One of the many pleasant surprises during the early stages of this season has been the renaissance of Nick Markakis. Going into this season, he didn’t inspire much confidence as a cleanup hitter. After all, he’s had middling power hitting stats for most of his time as a member of the Atlanta Braves. Even during his best season of power hitting as a Brave (which was back in 2016), he only hit 13 homers and put up an Isolated Power number of .129. To put that number in context, the magic number for being considered a threat in that department is to have an ISO of .200 or above.
Still, he’s never cracked that number to finish a season — in fact, the best he’s done in that department was when he had an ISO of .185 for two straight seasons from 2007 through 2008. So yeah, it’s definitely a huge shock to see him currently sitting at .206 ten years later. He’s already on pace to zoom past his home run number from last season — he’s got six right now after hitting a grand total of eight (8) all of last season and his walk-off dinger on Opening Day seemed to set the tone for himself and the rest of the team as well.
Again, we had every reason to be skeptical of Markakis being a cleanup hitter at this stage of his career but so far, he’s proven all of us skeptics and doubters wrong with his performance so far this season. It’s really come out of nowhere as it appears that some adjustments that he’s made to his plate approach have started to pay dividends.
Our friends over at Walk Off Walk noted that his walk rate is currently through the roof at 13.2 percent (which would be a career high if that continues) while his strikeout rate is at 8.6 percent, which would crush his career numbers in that regard. Additionally, he’s kept the ball off of the ground way more often than what we’re used to seeing from him and if you’re going to thrive in this current era of baseball, then keeping your ground ball rate limited is key. He’s done just that and his success this season is bearing it out.
Nick Markakis is on pace to have what would be his best season in a Braves uniform and he’d fly by what he’d done so far with the Braves. Going into Sunday afternoon’s game, he was already sitting on 1.8 fWAR, which is actually better than the 1.4 fWAR he put up for the entire 2015 season which was his best season with the team so far. It’s very unusual to see a player like Markakis being on pace for a career year at age 34, but it’s not unprecedented.
In fact, you don’t even have to look outside of the franchise for an example of this phenomenon. You do have to go back a fair amount in time, though — all the way back to 1989.
While most of you remember Lonnie Smith for that moment during the 1991 World Series, it’s actually amazing that he even got to a point where he was on the field for such a critical moment during 1991’s Fall Classic. That’s because when he went into the 1989 season, it sure seemed like his days as being a productive player were far behind him.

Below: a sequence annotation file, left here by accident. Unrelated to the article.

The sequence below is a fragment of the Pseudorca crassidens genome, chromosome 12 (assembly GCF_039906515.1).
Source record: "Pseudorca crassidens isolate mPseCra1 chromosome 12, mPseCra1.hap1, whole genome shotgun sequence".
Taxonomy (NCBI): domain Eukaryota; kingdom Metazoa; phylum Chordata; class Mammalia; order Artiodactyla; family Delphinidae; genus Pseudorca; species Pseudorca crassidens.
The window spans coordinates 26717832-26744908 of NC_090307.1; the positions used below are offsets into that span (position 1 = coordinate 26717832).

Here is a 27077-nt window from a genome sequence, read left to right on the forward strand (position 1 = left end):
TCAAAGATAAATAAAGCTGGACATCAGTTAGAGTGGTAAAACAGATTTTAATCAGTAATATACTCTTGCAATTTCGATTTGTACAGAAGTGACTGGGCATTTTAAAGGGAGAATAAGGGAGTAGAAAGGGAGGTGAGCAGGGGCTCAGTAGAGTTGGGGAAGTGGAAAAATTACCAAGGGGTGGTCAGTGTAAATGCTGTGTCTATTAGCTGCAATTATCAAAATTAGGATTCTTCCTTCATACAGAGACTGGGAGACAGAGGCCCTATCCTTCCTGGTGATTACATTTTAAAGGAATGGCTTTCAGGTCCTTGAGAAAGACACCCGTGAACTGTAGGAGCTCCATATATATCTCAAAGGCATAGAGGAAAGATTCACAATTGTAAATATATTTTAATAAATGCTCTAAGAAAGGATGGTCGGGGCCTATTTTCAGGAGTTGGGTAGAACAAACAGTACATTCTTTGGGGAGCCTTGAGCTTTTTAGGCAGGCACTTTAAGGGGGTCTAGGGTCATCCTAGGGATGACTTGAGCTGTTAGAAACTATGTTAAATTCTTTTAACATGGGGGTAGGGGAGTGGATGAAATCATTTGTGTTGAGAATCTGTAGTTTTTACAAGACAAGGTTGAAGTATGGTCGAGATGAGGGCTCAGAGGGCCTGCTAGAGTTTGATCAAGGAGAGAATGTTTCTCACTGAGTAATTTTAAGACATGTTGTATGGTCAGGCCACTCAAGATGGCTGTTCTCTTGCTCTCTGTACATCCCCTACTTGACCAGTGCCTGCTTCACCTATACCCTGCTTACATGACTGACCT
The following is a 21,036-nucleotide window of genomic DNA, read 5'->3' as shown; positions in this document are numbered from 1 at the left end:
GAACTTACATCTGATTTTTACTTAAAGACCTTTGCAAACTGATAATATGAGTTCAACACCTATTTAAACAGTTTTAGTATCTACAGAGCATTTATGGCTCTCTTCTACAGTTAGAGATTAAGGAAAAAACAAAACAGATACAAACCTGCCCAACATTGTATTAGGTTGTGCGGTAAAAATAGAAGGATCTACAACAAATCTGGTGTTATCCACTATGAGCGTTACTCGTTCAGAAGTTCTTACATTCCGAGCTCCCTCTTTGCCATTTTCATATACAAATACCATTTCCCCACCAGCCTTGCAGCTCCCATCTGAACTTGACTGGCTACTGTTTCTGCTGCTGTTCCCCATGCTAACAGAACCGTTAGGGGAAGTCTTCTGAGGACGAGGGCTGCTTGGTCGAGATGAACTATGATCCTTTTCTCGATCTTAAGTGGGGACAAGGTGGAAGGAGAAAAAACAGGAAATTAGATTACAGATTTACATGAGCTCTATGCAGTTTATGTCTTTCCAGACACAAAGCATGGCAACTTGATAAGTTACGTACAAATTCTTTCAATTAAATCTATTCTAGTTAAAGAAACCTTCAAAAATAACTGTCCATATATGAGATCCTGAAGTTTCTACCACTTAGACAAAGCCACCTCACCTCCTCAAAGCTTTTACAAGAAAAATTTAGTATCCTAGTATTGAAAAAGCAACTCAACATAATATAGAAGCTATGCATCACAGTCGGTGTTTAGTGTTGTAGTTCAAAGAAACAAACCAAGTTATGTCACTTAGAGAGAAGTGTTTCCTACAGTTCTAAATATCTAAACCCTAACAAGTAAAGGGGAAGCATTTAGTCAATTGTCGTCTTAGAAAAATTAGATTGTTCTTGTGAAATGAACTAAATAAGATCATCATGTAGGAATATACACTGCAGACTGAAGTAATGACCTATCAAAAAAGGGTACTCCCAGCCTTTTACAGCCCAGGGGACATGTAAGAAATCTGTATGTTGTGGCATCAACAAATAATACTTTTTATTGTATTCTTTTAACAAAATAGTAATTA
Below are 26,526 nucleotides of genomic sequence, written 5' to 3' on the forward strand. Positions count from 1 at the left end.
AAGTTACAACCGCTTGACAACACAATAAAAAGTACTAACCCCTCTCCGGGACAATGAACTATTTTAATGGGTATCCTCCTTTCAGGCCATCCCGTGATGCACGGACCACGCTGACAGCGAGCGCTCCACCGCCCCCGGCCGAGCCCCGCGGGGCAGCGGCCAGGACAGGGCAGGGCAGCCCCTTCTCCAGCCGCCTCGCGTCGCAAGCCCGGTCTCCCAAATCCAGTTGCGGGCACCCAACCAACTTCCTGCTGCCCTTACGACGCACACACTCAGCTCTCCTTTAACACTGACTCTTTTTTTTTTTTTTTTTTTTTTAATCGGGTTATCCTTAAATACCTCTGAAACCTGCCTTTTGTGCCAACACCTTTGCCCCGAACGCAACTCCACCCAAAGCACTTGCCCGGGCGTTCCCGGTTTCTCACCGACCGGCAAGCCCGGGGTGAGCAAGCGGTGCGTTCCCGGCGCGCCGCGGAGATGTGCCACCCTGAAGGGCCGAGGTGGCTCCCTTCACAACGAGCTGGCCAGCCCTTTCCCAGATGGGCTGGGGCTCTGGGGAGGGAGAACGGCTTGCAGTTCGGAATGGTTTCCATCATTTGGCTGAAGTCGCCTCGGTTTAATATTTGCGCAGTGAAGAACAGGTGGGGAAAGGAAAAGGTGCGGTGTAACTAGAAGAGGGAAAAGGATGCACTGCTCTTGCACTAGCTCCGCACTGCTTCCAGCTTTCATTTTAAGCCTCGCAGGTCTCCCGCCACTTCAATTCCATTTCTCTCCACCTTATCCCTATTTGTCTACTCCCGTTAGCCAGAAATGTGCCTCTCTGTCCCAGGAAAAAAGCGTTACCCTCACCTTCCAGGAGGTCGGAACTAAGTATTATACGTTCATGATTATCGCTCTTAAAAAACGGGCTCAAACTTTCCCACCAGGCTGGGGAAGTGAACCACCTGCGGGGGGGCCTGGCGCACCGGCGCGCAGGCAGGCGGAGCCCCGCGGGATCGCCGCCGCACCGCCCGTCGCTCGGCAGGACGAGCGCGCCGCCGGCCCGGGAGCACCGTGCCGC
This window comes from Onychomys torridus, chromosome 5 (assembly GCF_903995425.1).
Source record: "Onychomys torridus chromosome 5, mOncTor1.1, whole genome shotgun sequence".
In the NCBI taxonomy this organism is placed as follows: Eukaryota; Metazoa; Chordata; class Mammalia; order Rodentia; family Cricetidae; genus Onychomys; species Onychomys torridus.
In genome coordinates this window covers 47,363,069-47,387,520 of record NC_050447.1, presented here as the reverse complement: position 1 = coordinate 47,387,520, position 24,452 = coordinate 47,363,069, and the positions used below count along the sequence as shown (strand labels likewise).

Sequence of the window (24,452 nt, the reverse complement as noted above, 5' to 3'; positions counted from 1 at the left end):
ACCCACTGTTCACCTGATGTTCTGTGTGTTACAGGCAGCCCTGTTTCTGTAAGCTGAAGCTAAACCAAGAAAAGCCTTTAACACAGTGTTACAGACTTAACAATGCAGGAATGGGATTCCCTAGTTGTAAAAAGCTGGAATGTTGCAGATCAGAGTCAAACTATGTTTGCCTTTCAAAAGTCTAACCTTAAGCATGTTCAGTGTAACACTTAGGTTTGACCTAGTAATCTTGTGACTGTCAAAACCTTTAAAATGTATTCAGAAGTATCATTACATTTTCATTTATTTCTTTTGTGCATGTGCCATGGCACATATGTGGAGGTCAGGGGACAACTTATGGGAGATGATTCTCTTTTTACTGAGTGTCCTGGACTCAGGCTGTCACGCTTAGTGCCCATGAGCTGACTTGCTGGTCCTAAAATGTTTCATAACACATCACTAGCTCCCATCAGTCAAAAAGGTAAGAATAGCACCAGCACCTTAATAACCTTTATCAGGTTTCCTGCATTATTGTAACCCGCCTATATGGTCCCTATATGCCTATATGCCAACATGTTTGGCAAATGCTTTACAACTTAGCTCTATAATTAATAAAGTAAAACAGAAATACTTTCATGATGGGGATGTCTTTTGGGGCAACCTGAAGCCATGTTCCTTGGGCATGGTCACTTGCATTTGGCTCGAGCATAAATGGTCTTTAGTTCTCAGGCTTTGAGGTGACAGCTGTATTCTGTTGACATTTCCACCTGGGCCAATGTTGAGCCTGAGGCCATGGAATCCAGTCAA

Smith had only played 91 games over the past two seasons and in those 322 plate appearances over two seasons, he didn’t inspire any sort of confidence that he’d return to the form that saw him play a crucial role on three different World Series winners back in the ‘80s. There was no reason to expect Lonnie Smith to do much of anything in 1989, so naturally he proceeded to have a monster season.
In fact, according to fWAR, Lonnie Smith’s 1989 campaign was better than any single season that Dale Murphy himself had at any point during his heyday in the 1980s, which means that Lonnie Smith ended up having the best individual season of any Atlanta Braves player during the entire 1980s.
Lonnie Smith hit .315/.415/.533 with 21 homers, an ISO number of .218 and 166 wRC+, which ended up being good for an astonishing 8.1 fWAR. As usual during the ‘80s, the Braves were terrible and only finished 63-97 that year but Lonnie Smith as an individual had never reached such heights and also added a 4.0 fWAR season in 1990, to boot. Again, this basically came out of nowhere — especially when you consider that this was Smith’s age-33 season.
Fast forward nearly 30 years later and we may be witnessing a 34-year-old who had no reason to have big expectations coming into a season having a breakout season of his own. It’s totally reasonable to be skeptical of this hot start turning into a hot season for Nick Markakis but Lonnie Smith has proven that it’s possible for things to just all-of-a-sudden start clicking for a player in their 30s.
Nobody here is going to suggest that Nick Markakis is going to have a season where he’s going to put up over 8 fWAR and be in the MVP conversation — he’d have to find a way to keep hitting at the crazy level he’s been at so far (.344/.428/.550 with 169 wRC+. Dude.) but if he can continue to be an actually reliable source of production in Atlanta’s lineup, then he will have done more than any of us could have asked of him during the entirety of his four-year stint with the Braves.
If Lonnie Smith can pull a rabbit out of a hat for a full season, then why not Nick Markakis? This team has already shocked us plenty, so why not let Markakis and the rest of the squad shock us some more?